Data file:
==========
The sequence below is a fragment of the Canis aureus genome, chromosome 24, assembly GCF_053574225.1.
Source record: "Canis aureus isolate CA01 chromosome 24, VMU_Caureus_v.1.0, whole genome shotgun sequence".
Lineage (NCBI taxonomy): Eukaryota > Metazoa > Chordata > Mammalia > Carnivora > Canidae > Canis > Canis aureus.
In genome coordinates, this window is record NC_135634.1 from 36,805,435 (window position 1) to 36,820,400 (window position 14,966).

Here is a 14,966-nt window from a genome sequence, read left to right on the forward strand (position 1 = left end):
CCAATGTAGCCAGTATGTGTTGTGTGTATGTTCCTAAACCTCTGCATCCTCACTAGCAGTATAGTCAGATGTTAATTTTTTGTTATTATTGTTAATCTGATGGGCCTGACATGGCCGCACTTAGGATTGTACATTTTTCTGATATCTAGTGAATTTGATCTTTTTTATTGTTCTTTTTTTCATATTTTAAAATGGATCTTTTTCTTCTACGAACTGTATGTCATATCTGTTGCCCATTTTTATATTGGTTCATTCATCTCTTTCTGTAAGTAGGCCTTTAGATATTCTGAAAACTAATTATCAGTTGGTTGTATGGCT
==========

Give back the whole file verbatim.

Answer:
The sequence below is a fragment of the Canis aureus genome, chromosome 24, assembly GCF_053574225.1.
Source record: "Canis aureus isolate CA01 chromosome 24, VMU_Caureus_v.1.0, whole genome shotgun sequence".
Lineage (NCBI taxonomy): Eukaryota > Metazoa > Chordata > Mammalia > Carnivora > Canidae > Canis > Canis aureus.
In genome coordinates, this window is record NC_135634.1 from 36,805,435 (window position 1) to 36,820,400 (window position 14,966).

Here is a 14,966-nt window from a genome sequence, read left to right on the forward strand (position 1 = left end):
CCAATGTAGCCAGTATGTGTTGTGTGTATGTTCCTAAACCTCTGCATCCTCACTAGCAGTATAGTCAGATGTTAATTTTTTGTTATTATTGTTAATCTGATGGGCCTGACATGGCCGCACTTAGGATTGTACATTTTTCTGATATCTAGTGAATTTGATCTTTTTTATTGTTCTTTTTTTCATATTTTAAAATGGATCTTTTTCTTCTACGAACTGTATGTCATATCTGTTGCCCATTTTTATATTGGTTCATTCATCTCTTTCTGTAAGTAGGCCTTTAGATATTCTGAAAACTAATTATCAGTTGGTTGTATGGCT